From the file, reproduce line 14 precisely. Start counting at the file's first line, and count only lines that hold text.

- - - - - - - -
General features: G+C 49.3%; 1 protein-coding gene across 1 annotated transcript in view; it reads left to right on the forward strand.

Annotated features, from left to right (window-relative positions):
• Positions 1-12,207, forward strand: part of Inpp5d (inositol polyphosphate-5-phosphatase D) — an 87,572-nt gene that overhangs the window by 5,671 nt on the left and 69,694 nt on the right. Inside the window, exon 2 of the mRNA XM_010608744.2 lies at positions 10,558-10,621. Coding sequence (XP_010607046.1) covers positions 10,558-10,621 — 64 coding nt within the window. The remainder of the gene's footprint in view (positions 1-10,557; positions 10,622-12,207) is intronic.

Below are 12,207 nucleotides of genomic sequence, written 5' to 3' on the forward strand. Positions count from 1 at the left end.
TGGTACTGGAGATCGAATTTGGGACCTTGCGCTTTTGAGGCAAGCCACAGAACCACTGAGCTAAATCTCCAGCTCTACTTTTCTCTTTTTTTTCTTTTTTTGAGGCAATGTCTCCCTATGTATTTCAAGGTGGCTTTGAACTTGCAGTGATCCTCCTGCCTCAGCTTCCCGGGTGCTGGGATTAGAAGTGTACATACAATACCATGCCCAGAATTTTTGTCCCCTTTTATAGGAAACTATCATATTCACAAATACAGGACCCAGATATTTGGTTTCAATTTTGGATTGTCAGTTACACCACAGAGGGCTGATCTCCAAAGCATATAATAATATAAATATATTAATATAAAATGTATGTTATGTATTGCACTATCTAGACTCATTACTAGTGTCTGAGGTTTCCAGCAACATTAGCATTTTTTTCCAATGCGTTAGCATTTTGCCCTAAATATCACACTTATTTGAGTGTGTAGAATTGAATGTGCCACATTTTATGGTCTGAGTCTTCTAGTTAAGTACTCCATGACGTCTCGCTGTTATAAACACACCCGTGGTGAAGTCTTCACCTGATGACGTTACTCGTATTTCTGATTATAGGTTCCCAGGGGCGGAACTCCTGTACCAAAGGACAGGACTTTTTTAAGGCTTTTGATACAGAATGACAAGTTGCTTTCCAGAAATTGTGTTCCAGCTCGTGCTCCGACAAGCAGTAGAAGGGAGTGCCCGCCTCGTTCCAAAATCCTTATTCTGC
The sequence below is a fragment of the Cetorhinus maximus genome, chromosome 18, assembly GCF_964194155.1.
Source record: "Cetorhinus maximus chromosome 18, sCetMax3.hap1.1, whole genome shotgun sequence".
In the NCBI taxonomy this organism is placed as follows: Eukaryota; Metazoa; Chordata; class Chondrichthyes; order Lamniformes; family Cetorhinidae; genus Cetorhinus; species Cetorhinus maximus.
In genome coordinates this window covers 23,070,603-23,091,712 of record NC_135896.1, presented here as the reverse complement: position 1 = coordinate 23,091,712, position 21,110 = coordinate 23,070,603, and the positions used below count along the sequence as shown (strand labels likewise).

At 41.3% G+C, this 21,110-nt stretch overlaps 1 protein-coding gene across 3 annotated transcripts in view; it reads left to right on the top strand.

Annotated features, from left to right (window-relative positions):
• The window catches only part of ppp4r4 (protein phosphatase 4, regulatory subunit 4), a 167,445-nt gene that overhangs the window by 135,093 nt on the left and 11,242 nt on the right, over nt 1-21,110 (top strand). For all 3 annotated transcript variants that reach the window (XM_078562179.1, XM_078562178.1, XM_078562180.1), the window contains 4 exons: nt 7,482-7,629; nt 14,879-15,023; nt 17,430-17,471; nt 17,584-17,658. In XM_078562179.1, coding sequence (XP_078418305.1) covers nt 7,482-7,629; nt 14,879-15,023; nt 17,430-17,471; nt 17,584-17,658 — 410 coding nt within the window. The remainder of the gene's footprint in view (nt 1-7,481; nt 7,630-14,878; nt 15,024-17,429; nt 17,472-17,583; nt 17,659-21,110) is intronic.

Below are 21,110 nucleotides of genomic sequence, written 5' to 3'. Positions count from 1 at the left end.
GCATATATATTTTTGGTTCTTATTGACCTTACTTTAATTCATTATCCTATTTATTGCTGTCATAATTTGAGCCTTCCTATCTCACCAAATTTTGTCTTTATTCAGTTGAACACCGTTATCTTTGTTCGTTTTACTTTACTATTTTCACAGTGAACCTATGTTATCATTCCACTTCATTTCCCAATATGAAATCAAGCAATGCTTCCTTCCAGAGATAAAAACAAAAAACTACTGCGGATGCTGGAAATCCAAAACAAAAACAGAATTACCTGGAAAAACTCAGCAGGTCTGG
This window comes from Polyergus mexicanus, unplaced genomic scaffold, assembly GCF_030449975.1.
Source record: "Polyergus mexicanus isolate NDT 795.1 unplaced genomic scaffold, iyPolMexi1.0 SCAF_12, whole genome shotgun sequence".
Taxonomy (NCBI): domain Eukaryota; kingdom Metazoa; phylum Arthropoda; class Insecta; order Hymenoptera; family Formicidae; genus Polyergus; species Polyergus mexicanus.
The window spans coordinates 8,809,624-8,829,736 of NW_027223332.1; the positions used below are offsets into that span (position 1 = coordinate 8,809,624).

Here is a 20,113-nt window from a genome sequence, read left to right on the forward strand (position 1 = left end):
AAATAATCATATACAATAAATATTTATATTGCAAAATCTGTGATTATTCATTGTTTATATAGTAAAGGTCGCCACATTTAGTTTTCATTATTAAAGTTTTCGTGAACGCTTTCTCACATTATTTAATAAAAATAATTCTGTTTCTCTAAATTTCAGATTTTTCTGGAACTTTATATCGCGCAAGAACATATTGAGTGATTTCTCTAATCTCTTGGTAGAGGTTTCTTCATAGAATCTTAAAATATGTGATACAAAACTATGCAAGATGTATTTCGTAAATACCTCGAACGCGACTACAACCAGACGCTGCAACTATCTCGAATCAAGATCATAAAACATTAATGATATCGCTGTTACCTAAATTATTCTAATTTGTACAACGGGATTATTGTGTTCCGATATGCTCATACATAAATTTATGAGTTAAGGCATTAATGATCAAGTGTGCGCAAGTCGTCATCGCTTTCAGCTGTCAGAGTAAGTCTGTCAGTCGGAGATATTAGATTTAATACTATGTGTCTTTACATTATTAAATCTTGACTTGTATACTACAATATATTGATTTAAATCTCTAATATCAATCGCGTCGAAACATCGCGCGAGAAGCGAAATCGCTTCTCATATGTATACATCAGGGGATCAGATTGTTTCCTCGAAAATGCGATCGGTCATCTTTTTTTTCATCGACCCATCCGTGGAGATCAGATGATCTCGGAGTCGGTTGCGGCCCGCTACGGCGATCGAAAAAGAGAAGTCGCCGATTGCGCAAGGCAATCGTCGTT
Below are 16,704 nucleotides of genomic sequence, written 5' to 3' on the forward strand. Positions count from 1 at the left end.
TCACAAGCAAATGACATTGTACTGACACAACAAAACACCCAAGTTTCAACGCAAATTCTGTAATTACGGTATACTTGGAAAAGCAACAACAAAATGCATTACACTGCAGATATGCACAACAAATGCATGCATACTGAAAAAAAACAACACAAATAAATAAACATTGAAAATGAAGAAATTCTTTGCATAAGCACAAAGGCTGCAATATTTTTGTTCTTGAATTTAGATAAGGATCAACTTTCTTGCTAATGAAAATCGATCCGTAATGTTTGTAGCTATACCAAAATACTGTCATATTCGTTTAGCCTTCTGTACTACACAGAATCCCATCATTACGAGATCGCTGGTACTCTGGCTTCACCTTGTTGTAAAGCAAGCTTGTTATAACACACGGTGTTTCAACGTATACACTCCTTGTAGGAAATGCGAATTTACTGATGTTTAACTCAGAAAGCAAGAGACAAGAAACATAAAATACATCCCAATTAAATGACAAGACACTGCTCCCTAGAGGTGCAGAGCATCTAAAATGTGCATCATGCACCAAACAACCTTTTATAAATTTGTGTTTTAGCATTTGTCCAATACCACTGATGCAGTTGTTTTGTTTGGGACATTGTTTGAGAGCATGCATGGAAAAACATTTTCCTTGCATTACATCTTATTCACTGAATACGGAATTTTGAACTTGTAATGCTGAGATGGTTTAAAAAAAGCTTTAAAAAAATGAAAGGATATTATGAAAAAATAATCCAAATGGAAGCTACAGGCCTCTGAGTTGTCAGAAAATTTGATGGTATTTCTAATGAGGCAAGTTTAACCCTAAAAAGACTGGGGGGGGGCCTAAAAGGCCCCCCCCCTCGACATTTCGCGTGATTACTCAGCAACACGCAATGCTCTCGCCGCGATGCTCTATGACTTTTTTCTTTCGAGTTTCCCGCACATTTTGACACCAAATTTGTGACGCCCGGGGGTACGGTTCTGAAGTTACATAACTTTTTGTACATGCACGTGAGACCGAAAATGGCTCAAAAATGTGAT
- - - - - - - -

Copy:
GCATATATATTTTTGGTTCTTATTGACCTTACTTTAATTCATTATCCTATTTATTGCTGTCATAATTTGAGCCTTCCTATCTCACCAAATTTTGTCTTTATTCAGTTGAACACCGTTATCTTTGTTCGTTTTACTTTACTATTTTCACAGTGAACCTATGTTATCATTCCACTTCATTTCCCAATATGAAATCAAGCAATGCTTCCTTCCAGAGATAAAAACAAAAAACTACTGCGGATGCTGGAAATCCAAAACAAAAACAGAATTACCTGGAAAAACTCAGCAGGTCTGG